Food Efficiency?

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5.3 millions tones of usable food gets thrown away in the UK each year. As a nation we are buying more than we need in our weekly shop and a huge amount of it ends up in the bin, unopened and wasted.

Over the past few years, everytime I have attended a lecture on sustainability the speaker has brought the conversation around to the problem of food waste. It is an area where we all have considerable control and where we can all easily implement positive environmental change. If in the UK we are throwing away a third of all the food we buy, whether we have brought too much, cooked too much or even during cooking cut half the carrot off to remove the leaves, we need to re evaluate our social view of food.

Stopping this annual food waste could avoid 14 million tonnes of CO2 being emitted each year. equivalent to 1 in 4 cars being taken off the road

As obvious as it sounds, a great way to start being food efficient is to see what you already have in your fridge before you go shopping. Create meals that incorporate these ingredients – don’t leave them there to rot. Whether you love to cook or would prefer to be in-and-out of the kitchen in 5 mins, making sure you use what is in your fridge is an easy way to save money and reduce food waste.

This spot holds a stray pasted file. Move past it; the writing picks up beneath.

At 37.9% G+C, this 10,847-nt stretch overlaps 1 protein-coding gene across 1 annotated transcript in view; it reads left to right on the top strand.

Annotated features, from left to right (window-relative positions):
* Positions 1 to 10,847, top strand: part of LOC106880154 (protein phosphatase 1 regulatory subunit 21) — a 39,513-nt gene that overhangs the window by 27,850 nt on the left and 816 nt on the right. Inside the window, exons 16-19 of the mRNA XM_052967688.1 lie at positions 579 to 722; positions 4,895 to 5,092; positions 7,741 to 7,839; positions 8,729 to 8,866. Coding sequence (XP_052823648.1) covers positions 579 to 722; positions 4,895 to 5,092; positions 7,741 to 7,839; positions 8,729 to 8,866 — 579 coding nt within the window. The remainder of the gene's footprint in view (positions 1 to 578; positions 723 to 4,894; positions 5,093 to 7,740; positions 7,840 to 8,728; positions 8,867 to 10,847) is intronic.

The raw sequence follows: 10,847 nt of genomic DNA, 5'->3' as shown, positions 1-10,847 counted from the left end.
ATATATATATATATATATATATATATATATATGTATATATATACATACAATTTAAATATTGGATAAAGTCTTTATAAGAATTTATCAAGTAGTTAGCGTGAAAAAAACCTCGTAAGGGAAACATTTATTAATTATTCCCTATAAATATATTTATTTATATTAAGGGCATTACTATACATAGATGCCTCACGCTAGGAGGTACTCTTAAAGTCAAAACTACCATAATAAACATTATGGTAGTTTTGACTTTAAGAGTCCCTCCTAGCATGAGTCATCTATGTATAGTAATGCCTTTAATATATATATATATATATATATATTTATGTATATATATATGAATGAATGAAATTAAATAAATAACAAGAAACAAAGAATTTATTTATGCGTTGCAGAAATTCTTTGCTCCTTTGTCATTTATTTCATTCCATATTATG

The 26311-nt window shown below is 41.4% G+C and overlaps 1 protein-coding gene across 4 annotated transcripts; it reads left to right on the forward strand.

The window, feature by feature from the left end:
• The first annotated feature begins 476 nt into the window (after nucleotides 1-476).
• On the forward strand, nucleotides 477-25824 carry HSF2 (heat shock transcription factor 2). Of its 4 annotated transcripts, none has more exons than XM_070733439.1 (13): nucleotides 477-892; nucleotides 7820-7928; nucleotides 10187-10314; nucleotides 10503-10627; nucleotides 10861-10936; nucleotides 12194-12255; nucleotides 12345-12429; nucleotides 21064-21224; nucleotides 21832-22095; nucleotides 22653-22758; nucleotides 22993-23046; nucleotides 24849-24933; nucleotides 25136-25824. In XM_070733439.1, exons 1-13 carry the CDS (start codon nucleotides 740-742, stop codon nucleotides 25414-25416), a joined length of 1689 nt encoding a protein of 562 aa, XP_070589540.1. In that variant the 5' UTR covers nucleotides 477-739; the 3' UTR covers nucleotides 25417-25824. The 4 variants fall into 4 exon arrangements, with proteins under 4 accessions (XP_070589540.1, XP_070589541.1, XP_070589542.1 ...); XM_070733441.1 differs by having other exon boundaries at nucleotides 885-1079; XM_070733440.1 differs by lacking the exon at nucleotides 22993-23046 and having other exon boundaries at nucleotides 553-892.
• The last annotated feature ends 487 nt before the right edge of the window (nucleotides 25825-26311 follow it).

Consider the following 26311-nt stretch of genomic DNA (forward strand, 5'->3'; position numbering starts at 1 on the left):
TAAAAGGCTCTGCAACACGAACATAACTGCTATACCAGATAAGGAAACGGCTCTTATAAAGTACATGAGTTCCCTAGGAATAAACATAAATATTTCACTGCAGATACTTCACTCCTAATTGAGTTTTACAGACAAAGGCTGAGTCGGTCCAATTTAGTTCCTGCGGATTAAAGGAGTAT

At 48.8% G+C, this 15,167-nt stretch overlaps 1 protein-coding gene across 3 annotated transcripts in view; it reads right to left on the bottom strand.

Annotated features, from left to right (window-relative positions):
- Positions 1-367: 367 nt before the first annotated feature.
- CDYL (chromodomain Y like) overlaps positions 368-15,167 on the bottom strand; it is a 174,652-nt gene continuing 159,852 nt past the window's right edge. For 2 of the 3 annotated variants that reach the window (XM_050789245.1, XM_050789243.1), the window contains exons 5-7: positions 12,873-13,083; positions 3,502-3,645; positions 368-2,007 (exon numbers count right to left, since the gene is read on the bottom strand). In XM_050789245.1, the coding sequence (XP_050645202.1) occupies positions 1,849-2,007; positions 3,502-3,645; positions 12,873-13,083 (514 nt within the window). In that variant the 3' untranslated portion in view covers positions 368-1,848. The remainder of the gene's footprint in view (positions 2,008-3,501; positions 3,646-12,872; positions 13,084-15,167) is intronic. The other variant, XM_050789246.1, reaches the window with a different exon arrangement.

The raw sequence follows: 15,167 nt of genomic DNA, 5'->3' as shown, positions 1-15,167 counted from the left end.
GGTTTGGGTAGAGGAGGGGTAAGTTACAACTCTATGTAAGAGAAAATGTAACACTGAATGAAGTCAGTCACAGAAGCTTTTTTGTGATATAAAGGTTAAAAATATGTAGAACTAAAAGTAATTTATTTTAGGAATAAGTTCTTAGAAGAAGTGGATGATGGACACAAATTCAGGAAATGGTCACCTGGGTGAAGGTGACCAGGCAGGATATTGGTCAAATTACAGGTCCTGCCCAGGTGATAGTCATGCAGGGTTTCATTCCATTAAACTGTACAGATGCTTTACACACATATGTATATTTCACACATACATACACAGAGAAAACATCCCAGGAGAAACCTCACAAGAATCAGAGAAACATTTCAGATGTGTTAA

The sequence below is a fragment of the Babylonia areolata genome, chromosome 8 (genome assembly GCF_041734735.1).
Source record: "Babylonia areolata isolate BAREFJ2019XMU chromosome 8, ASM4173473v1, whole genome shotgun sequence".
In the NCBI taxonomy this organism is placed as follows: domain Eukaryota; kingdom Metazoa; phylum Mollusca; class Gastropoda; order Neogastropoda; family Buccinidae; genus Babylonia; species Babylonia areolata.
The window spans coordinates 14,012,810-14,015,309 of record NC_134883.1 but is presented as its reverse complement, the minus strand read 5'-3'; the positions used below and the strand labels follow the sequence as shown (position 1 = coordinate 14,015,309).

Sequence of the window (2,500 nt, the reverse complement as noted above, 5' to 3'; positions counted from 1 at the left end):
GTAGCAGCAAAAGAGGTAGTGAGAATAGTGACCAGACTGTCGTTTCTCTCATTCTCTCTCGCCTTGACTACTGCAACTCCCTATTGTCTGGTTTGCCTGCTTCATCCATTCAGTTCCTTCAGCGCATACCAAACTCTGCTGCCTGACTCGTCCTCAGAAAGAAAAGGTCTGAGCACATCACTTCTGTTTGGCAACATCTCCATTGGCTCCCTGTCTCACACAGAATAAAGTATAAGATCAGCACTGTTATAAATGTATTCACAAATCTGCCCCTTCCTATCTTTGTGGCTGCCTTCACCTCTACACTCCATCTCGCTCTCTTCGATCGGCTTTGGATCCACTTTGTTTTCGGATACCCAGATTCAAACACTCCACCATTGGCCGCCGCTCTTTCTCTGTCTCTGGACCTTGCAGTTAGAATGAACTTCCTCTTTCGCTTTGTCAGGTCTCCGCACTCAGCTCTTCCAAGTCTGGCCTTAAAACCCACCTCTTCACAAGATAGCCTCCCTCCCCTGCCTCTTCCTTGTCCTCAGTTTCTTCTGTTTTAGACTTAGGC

In the UK, we throw away around 1/3 of the food we buy.

When deciding whether to throw out the last spud, I like to consider its embodied energy; that is the resources, time and energy input required to produce it. From seeds, water, fertiliser, farming labour, petrol to power farm machinery, packaging, transport, storage (in electric powered fridges) and staff labour at each stage to finally arrive in my kitchen. When you think about ALL these factors it seems insane to then throw it away. Wrap and WWF recently (March 2011) published a report that investigated the amount of water that was used to produce all the food that we Brits throw away each year.

It turns out that 6.2 billion cubic metres of water is used to produce the 5.3 million tonnes of food that householders waste every year, this is equivalent to twice the annual household water usage of the UK. When many of the origin countries are water scarce and even the UK has seem water shortages over the last few summers, it presents yet another incentive for us to waste less food.

*Statistics presented are based on research by Wrap:


It you don’t fancy reading the 120 page Wrap report - Visit the LOVE FOOD HATE WASTE website for some bitesize information and tips on how you can reduce the food you waste. Check out their witty Food Lovers campaign…

Posted on July 24, 2011 and filed under Uncategorized.